At a cabinet meeting last week, Israel’s national security minister Itamar Ben-Gvir demanded that Khan al-Ahmar be demolished “just as the defense minister decided to destroy a Jewish outpost” built illegally in the West Bank. .

“This is not just about Khan al-Ahmar, this is about the future of Judea and Samaria,” said Yuli Edelstein, chairman of the parliament’s defense and foreign affairs committee during a visit to the village last week, using the Biblical names of West Bank.

Khan al-Ahmar leader Eid Abu Khamis, 56, said anxiety has returned to his cluster of huts. “They want to empty the land and give it to the settlers,” he said.

Bedouins have made Khan al-Ahmar their home since at least the 1970s, though some, like Ali and Abu Khamis, say their parents lived there before. Israel has offered to resettle the villagers at another site several kilometers away. Palestinians fear that Israel will use the strategic strip of land to separate Jerusalem from Palestinian cities, making a future Palestinian state unfeasible.

“We are trying to counter this in every possible way,” said Ahmad Majdalani, the Palestinian Authority’s minister of social development. “The new government will find itself in direct confrontation with us and the international community.”

During a visit by US Secretary of State Antony Blinken to Jerusalem and Ramallah on Tuesday, he voiced Washington’s opposition to Israeli demolitions and evictions, moves he said put a two-state solution to the conflict “more out of reach.”

READ MORE: Netanyahu’s government vows to expand West Bank settlements and annex occupied territory

The US government has raised concerns about the planned evictions of Palestinians in the West Bank with the Israeli government, the US Office of Palestinian Affairs said, referring to the cases of Khan al-Ahmar and Masafer Yatta in what which is known as Area C.

The zone covers 60 percent of the West Bank designated as under full Israeli control. This is in contrast to the remaining areas, including Palestinian population centers, where the Palestinian Home Rule government exercises civil and partial security control.

This demarcation of different zones was part of the 1995 Oslo peace accords.

It was an interim agreement, intended to last for five years pending a final peace agreement.

“The intention was always for most of Area C to be part of the Palestinian state,” said Yossi Beilin, one of the architects of those peace deals. “Otherwise it’s like holding people in a prison and eventually there would be an explosion.”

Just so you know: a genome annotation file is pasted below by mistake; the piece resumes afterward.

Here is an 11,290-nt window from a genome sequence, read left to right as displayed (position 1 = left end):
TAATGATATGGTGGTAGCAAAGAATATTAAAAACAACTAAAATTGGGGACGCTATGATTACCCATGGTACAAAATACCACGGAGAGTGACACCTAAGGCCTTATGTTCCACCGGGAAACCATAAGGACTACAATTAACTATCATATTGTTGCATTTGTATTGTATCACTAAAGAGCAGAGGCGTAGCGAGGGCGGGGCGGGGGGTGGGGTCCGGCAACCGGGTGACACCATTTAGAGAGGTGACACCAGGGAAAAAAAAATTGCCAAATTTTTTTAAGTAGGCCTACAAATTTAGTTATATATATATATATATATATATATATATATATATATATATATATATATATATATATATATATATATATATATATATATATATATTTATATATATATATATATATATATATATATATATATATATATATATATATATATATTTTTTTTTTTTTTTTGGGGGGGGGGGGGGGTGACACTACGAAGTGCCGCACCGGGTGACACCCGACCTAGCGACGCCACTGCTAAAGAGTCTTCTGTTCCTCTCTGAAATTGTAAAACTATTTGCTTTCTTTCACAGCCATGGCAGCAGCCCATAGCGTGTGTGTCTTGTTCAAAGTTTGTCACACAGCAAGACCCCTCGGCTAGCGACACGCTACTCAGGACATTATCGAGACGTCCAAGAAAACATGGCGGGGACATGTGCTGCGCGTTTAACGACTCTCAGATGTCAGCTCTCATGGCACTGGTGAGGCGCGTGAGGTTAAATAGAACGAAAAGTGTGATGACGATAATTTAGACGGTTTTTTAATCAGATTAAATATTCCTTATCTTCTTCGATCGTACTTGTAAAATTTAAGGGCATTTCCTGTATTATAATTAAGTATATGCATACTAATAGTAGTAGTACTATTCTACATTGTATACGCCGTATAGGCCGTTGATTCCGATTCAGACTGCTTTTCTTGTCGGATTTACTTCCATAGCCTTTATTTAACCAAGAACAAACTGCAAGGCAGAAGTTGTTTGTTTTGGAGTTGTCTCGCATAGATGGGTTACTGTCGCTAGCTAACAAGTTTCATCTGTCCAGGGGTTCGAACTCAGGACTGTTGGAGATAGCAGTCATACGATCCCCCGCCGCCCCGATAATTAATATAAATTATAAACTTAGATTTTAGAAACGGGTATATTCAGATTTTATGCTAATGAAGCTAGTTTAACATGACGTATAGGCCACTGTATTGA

Nearly three decades later, Area C is home to half a million Israelis in dozens of settlements deemed illegal under international law. They live alongside between 180,000 and 300,000 Palestinians, the UN estimates, who are rarely granted permits to build. When they build houses without permits, military bulldozers bulldoze them.

Netanyahu’s coalition partners have a radically different vision for Area C than the one elaborated in Oslo. They hope to increase the settler population, eliminate Palestinian construction, and even annex the territory. The Cabinet announced the freezing of Palestinian buildings there as part of punitive measures against the Palestinian Authority last month.

Last May, the Israeli Supreme Court approved the expulsion of some 1,000 Palestinians from Masafer Yatta, south of Hebron, because the Israeli army declared it a restricted firing zone in the early 1980s. There and in the surrounding camps, Palestinians describe an Israeli campaign to make life so miserable that they are forced to leave.

Last Wednesday, Luqba Jabari, 65, woke up to the sound of bulldozers in Khirbet Ma’in, part of the Masafer Yatta area, where his grandparents were born. She and her 30 relatives ran outside to watch the army reduce her home to rubble. The military demolished her family’s other three huts and water tanks.

That night, he said, they would sleep in their cars, next to the rubble of their family life together. For a week now, his neighbors have offered some vacant rooms as a temporary shelter.

“This is our land,” Jabari said. “There is no place to go.”